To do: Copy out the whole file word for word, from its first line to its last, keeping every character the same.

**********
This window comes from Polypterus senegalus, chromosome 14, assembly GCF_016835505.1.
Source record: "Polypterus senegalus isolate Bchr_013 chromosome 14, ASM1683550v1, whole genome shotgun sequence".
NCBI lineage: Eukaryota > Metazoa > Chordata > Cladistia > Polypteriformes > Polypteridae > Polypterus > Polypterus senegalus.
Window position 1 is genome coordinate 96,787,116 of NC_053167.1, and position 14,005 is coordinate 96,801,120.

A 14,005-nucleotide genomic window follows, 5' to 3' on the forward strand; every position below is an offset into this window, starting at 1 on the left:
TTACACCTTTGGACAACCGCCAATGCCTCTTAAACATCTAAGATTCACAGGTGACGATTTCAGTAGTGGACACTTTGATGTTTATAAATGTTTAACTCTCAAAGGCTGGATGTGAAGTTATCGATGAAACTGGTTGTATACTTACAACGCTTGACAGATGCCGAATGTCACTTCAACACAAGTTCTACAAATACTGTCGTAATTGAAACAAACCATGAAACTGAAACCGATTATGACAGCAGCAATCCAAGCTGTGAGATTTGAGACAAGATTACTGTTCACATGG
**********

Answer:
This window comes from Polypterus senegalus, chromosome 14, assembly GCF_016835505.1.
Source record: "Polypterus senegalus isolate Bchr_013 chromosome 14, ASM1683550v1, whole genome shotgun sequence".
NCBI lineage: Eukaryota > Metazoa > Chordata > Cladistia > Polypteriformes > Polypteridae > Polypterus > Polypterus senegalus.
Window position 1 is genome coordinate 96,787,116 of NC_053167.1, and position 14,005 is coordinate 96,801,120.

A 14,005-nucleotide genomic window follows, 5' to 3' on the forward strand; every position below is an offset into this window, starting at 1 on the left:
TTACACCTTTGGACAACCGCCAATGCCTCTTAAACATCTAAGATTCACAGGTGACGATTTCAGTAGTGGACACTTTGATGTTTATAAATGTTTAACTCTCAAAGGCTGGATGTGAAGTTATCGATGAAACTGGTTGTATACTTACAACGCTTGACAGATGCCGAATGTCACTTCAACACAAGTTCTACAAATACTGTCGTAATTGAAACAAACCATGAAACTGAAACCGATTATGACAGCAGCAATCCAAGCTGTGAGATTTGAGACAAGATTACTGTTCACATGG